How do I identify what token types have been created for a specific ERC1155?

I noticed the balanceOf function takes an address (owner) and the token type, but what if I dont know what all token types have been created? Do i need to look at all the past Events ever triggered for the specific ERC1155 contract? Or is there a way to get the mapping directly?

ie: is there a way to get the _balances variable in ERC1155 that is of type

mapping (uint256 => mapping(address => uint256)) private _balances;

2 Answers 2


So the question was an underlying question while trying to understand how all these platforms like OpenSeas are identifying all of the minted tokens for standard ERC721 and ERC1155 contracts. It was perplexing because there's no "getAllMintedTokens()" method in the standard smart contracts.

So without further adieu, the answer is by searching for all past events of type "TransferSingle". They then parse through the results and fetch the metadata using the metadata methods that are standard in ERC721/ERC1155.

For those curious about the technical how-to. Keep reading.

let transferEvents = await mega.getPastEvents('TransferSingle', { fromBlock: 0, toBlock: 'latest' });

The result of this is an array of events. There's a property called returnValues that contains an id and a value which correspond to the tokenId and the numberOfTokensToMint. And then a to property which corresponds to the recipient address.

The full data for a single element in the array looks like the JSON below.

  address: '0xAa45AcDa319377397805437340fdf70F730090f2',
  blockHash: '0x89b17a2efb883c731679681d06e5f694c345059277ac2a634fada532e3c35171',
  blockNumber: 8247859,
  logIndex: 1,
  removed: false,
  transactionHash: '0x65bd36cc73797bc09c86f9c7775f81fde5b641c94d08fdb4dde561ae9396c9e2',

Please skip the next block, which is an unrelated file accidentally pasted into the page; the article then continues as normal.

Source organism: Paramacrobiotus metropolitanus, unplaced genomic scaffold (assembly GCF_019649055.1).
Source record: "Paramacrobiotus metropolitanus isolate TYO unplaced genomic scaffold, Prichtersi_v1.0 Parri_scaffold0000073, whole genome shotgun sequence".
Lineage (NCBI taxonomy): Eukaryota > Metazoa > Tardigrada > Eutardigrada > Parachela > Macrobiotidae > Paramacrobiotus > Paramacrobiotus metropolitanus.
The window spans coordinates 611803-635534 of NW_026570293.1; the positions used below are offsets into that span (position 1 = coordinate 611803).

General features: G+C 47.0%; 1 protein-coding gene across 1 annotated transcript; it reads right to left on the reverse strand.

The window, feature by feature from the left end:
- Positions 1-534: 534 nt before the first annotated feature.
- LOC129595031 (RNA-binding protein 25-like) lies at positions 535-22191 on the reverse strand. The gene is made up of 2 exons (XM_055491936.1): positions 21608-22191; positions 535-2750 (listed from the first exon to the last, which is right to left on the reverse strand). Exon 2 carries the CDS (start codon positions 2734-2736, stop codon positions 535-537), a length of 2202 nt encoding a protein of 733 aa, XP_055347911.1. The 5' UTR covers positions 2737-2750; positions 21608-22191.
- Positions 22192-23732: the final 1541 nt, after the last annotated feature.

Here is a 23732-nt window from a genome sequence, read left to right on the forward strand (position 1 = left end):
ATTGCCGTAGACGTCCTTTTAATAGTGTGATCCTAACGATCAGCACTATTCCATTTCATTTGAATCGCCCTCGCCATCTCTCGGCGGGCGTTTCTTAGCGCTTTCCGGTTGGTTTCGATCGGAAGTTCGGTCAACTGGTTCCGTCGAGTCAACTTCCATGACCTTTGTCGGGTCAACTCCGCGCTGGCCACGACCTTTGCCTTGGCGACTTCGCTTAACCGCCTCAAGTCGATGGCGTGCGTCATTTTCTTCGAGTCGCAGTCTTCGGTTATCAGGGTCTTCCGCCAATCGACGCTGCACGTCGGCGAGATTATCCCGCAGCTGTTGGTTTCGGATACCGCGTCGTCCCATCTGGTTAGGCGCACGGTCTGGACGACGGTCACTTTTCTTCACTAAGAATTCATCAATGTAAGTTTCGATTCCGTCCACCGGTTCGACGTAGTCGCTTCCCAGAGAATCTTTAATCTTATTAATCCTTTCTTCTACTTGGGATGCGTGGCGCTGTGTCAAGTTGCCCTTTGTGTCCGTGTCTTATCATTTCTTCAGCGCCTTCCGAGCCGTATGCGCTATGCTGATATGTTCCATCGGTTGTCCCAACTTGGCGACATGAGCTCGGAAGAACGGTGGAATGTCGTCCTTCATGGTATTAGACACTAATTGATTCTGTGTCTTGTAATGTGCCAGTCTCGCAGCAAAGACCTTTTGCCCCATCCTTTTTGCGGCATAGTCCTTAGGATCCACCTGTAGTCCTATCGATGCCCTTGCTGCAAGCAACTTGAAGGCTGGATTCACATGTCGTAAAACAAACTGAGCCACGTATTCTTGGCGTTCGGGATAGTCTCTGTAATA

transactionIndex: 1,
  id: 'log_6c71ba76',
  returnValues: Result {
    '0': '0xd954F4513BdE1E00F3986630A7e73c4f9aA564fE',
    '1': '0x0000000000000000000000000000000000000000',
    '2': '0xd954F4513BdE1E00F3986630A7e73c4f9aA564fE',
    '3': '1',
    '4': '1',
    operator: '0xd954F4513BdE1E00F3986630A7e73c4f9aA564fE',
    from: '0x0000000000000000000000000000000000000000',
    to: '0xd954F4513BdE1E00F3986630A7e73c4f9aA564fE',
    id: '1',
    value: '1'
  event: 'TransferSingle',
  signature: '0xc3d58168c5ae7397731d063d5bbf3d657854427343f4c083240f7aacaa2d0f62',
  raw: {
    data: '0x00000000000000000000000000000000000000000000000000000000000000010000000000000000000000000000000000000000000000000000000000000001',
    topics: [
  args: Result {
    '0': '0xd954F4513BdE1E00F3986630A7e73c4f9aA564fE',
    '1': '0x0000000000000000000000000000000000000000',
    '2': '0xd954F4513BdE1E00F3986630A7e73c4f9aA564fE',
    '3': BN { negative: 0, words: [Array], length: 1, red: null },
    '4': BN { negative: 0, words: [Array], length: 1, red: null },
    __length__: 5,
    operator: '0xd954F4513BdE1E00F3986630A7e73c4f9aA564fE',
    from: '0x0000000000000000000000000000000000000000',
    to: '0xd954F4513BdE1E00F3986630A7e73c4f9aA564fE',
    id: BN { negative: 0, words: [Array], length: 1, red: null },
    value: BN { negative: 0, words: [Array], length: 1, red: null }
  • 1
    This should be the accepted answer Aug 23, 2021 at 12:36
  • 1
    Is there a way to find the address of the tokens? I want to call the uri() function of 1155 but that requires an address of the nft I think Aug 23, 2021 at 12:42

The common way to know the number of token types (aka. tokenId) is to have a counter inside the ERC1155 contract, for instance:

uint256 private _currentTokenID = 0;

This way, whenever you need to create a new token, you use the current one and then increment it by one. It also allows you to do a loop in case you need to retrieve a list of all current tokenIds.

This is how the majority of implementations work, so you can have access to this counter even if it is declared as private.

In case there is no counter and the tokenIds are assigned externally (i.e.: through a front-end), then you may have to go through the events alternative.

Your Answer

By clicking “Post Your Answer”, you agree to our terms of service and acknowledge you have read our privacy policy.

Not the answer you're looking for? Browse other questions tagged or ask your own question.